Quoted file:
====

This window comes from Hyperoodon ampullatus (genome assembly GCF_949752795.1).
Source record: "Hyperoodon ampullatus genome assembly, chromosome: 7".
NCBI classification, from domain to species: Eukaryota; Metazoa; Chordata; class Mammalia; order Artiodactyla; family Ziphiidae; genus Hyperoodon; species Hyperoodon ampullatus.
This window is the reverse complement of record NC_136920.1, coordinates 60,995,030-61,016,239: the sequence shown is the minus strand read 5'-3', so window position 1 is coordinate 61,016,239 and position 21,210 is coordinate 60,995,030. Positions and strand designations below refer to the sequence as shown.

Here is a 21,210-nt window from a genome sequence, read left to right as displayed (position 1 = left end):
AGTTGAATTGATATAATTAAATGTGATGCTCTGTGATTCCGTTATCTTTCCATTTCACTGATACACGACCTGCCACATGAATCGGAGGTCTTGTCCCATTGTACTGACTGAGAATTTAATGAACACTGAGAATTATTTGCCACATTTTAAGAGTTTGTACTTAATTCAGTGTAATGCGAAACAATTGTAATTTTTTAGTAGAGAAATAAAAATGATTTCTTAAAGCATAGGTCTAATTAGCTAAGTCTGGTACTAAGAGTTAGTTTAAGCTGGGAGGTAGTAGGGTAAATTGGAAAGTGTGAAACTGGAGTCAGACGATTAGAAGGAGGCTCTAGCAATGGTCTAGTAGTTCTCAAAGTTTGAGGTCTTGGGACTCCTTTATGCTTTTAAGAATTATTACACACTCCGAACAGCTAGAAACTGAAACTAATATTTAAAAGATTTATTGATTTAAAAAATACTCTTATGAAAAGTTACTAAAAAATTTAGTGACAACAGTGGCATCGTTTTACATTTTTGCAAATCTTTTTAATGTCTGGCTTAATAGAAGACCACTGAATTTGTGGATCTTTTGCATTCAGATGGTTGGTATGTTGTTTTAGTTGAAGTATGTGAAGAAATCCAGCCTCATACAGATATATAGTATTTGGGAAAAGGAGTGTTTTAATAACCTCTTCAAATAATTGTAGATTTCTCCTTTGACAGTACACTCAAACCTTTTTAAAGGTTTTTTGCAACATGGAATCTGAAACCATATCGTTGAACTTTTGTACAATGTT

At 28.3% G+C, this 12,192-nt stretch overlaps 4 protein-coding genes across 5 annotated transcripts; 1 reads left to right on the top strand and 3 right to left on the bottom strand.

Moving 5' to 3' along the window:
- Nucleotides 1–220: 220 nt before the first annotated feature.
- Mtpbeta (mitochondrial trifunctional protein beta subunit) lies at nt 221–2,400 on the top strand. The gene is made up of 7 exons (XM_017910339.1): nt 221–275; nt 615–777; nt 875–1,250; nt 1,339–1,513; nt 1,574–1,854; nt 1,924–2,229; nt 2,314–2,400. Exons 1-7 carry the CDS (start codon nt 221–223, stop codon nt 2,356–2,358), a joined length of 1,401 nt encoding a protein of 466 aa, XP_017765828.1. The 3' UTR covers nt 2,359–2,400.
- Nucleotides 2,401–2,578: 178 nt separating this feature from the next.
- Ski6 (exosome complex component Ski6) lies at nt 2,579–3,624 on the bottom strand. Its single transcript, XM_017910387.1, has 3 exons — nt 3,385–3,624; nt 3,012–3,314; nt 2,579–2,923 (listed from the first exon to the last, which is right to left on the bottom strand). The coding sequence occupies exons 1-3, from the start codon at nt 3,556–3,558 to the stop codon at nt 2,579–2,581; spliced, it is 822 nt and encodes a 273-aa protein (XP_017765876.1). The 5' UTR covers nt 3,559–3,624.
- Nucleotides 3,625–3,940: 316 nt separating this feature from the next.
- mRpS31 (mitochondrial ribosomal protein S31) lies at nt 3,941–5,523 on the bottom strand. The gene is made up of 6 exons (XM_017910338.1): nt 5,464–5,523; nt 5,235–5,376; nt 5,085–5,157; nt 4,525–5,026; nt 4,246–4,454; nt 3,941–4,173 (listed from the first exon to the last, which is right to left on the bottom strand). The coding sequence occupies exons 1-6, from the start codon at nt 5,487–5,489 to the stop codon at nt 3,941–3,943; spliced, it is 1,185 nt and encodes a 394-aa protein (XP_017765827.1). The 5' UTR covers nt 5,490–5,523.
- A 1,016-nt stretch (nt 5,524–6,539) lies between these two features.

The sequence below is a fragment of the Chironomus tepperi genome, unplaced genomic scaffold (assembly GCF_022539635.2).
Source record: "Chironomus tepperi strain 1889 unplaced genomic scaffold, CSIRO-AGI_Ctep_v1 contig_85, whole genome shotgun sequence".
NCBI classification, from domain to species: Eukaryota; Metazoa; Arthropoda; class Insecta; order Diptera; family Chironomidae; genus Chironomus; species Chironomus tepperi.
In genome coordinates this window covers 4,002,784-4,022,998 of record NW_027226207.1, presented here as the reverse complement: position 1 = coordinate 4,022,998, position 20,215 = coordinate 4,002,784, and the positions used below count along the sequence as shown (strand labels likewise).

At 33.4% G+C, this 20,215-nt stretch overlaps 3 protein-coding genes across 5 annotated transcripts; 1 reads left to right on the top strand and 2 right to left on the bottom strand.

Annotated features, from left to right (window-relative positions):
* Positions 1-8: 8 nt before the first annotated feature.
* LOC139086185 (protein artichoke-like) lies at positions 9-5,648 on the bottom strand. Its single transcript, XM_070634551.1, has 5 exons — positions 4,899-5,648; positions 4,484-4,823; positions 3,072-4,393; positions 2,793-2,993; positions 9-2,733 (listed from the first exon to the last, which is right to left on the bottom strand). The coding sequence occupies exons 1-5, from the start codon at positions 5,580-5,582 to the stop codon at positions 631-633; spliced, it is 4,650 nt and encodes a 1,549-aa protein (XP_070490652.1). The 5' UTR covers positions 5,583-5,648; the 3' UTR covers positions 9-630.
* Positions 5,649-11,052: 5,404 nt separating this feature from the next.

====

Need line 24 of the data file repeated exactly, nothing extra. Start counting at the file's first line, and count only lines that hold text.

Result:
* Positions 5,649-11,052: 5,404 nt separating this feature from the next.